𝑃𝑉 𝑛 = 2 3 (KE)ave and 𝑃𝑉 𝑛 = RT KEave = 3 2 RT where R = J/mol K Kelvin temperature is measurable quantity that is directly proportional to the random motion (kinetic energy) of the particles

Velocity of particles in Gas

Velocity of particles in Gas

Maxwell-Boltzmann Distribution
f(u)=4𝜋 𝑚 2𝜋𝑘𝑇 3/2 𝑒 (− 𝑚𝑢2 2𝑘𝑇 ) How does this function form the shape of the distribution? How does high mass shift curve? How does high T shift curve?

Maxwell/Boltzmann Distribution

“Typical” Velocities at 298 K in m/s
These gases are at the same temperature, so they have the same __________ but they have different average velocities because they have different _________________.

Three ways to describe a “typical velocity”
Most probable Average RMS

Determination of RMS velocity
KEave = 3 2 RT = Na 1 2 𝑚 𝑢 2 𝑢 2 = 3𝑅𝑇 𝑚 𝑁 𝑎 Root mean square velocity

Root Mean Square Speed

Gas Motion on a Molecular Level
Effusion Diffusion

Diffusion and Effusion
Diffusion – mixing due to motion Effusion – passage of a gas through a small hole into an evacuated space Ratio of effusion or diffusion rates depends on relative velocities of gases 𝑒𝑓𝑓 𝑜𝑟 𝑑𝑖𝑓𝑓 𝑟𝑎𝑡𝑒 𝑜𝑓 𝑔𝑎𝑠 1 𝑒𝑓𝑓 𝑜𝑟 𝑑𝑖𝑓𝑓 𝑟𝑎𝑡𝑒 𝑜𝑓 𝑔𝑎𝑠 2 = 3𝑅𝑇/𝑚1 3𝑅𝑇/𝑚2 = 𝑚2 𝑚1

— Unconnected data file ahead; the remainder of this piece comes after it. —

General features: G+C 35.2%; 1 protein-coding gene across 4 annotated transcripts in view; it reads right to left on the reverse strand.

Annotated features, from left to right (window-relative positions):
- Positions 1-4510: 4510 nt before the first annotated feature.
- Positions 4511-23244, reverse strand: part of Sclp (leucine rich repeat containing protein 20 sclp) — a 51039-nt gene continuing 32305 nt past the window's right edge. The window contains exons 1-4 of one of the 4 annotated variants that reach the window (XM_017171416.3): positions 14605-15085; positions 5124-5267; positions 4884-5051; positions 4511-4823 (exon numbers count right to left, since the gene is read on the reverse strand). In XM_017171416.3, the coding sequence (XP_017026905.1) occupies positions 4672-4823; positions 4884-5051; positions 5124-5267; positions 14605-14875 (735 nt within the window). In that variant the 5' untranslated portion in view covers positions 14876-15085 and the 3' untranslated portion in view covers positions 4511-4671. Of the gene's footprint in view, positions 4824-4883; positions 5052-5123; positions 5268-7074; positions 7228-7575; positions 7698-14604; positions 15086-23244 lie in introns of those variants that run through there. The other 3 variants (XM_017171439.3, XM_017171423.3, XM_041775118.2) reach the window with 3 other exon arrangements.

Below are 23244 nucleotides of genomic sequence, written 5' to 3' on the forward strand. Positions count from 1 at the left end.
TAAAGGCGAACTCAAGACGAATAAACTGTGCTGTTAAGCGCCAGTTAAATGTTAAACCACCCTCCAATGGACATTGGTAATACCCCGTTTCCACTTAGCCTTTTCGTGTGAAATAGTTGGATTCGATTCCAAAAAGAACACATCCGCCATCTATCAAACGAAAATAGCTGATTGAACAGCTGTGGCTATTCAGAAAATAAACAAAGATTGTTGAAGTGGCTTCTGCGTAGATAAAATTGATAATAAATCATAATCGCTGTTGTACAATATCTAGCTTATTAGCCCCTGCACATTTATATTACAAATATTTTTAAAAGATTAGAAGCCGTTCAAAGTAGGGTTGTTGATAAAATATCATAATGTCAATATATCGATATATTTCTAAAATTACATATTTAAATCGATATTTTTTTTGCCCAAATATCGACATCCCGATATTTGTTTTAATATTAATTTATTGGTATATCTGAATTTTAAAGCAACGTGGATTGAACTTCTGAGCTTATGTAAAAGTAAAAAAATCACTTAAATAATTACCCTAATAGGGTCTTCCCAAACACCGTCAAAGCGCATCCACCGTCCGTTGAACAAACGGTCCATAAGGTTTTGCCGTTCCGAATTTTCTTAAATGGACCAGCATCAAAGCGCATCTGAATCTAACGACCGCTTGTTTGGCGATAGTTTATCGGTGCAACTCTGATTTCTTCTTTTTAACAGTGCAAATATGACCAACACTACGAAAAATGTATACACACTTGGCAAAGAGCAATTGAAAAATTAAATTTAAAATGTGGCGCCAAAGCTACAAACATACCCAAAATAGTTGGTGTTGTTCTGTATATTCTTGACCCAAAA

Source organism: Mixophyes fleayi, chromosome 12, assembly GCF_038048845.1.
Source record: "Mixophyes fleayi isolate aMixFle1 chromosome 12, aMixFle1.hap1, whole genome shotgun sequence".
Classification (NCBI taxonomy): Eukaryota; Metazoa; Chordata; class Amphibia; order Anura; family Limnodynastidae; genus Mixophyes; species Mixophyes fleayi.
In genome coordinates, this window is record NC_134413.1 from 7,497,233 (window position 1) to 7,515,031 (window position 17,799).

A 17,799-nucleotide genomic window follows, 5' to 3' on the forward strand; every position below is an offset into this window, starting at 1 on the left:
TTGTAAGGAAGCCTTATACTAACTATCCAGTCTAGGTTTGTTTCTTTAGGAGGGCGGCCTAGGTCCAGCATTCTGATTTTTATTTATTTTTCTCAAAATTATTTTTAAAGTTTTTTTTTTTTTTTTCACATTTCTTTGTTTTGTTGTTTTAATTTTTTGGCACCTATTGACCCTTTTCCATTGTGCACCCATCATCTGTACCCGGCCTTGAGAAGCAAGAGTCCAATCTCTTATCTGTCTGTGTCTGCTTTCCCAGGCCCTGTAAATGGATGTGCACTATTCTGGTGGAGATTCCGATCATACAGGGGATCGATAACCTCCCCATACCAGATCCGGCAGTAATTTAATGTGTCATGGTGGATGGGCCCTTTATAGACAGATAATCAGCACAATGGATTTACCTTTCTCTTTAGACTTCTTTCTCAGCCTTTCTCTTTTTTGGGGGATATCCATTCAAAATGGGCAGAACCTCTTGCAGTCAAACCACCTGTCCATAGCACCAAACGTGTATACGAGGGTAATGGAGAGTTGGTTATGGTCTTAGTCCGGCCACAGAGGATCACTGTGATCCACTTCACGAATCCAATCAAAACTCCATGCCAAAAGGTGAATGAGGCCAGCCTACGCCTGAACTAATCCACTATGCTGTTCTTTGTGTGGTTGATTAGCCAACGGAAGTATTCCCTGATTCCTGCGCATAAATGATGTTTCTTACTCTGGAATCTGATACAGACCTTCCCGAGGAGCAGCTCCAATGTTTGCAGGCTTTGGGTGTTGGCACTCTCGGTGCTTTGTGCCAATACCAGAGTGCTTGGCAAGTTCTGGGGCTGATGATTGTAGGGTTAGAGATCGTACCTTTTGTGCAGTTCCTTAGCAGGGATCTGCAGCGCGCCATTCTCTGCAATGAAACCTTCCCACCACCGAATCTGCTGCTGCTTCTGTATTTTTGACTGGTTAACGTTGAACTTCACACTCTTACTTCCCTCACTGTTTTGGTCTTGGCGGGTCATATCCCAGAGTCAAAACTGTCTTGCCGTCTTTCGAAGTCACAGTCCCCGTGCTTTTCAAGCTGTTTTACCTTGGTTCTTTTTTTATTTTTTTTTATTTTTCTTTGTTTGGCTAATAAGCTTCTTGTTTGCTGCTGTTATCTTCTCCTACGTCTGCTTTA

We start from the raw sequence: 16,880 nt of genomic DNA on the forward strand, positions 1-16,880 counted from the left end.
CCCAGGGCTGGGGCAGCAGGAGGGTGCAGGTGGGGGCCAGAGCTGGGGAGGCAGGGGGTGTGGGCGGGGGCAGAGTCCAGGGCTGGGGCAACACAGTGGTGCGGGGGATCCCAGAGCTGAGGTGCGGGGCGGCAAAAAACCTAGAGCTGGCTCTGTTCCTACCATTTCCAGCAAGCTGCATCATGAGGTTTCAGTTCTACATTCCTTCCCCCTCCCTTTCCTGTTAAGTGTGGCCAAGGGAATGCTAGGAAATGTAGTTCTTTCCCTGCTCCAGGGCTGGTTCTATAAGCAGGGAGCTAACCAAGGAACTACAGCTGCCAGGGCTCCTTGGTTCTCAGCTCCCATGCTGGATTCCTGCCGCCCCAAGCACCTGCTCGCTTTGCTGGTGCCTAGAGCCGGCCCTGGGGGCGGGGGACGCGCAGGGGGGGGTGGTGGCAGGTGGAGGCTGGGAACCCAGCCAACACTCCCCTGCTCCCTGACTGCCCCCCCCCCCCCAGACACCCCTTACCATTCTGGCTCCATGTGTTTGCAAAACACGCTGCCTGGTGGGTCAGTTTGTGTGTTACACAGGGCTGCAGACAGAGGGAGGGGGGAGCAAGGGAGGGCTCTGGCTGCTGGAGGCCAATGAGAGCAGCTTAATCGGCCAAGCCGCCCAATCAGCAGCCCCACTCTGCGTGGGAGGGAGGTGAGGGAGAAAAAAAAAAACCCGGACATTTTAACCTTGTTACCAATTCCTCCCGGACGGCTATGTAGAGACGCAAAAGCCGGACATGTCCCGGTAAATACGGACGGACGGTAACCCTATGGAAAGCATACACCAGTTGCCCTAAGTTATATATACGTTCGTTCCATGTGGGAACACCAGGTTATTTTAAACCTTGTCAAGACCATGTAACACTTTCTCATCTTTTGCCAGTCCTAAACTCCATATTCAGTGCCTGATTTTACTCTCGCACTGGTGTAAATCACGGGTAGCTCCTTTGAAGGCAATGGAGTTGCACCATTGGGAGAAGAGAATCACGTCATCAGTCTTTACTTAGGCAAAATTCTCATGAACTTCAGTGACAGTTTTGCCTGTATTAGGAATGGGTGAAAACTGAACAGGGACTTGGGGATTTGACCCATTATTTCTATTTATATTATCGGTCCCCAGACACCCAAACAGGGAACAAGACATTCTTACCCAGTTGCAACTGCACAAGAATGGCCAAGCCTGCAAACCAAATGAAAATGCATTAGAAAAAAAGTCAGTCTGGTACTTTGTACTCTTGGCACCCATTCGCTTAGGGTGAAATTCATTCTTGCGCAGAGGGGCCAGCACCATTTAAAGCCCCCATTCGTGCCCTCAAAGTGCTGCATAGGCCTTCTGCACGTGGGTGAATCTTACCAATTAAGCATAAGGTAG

Real Gases Nitrogen gas At 200K

Real Gases: Check Assumptions
1. Gases consist of small particles separated by large distances (assume no volume.) 2. Constant, random motion. Collisions with wall cause pressure 3. Gas particles have no interaction with one another (no intermolecular forces.) Collisions occur continuously and are elastic (no gain/loss of KE). 4. KE  T, average kinetic energy only changes when temperature changes.

Assumptions that Fail Gases have no contribution to volume. Is this assumption equally valid at all states?

Assumptions that Fail Gases velocity is unaffected by attraction to other particles.

When Is a Gas Most Ideal?

Make a “Real Gas” Law Points to consider
Volume: must factor in _________and __________ of particles Pressure: must factor in ___________ and ___________ of interaction

( ) } } Van der Waals equation nonideal gas an2 P + (V – nb) = nRT V2
corrected pressure } corrected volume Does this experimental data match theory?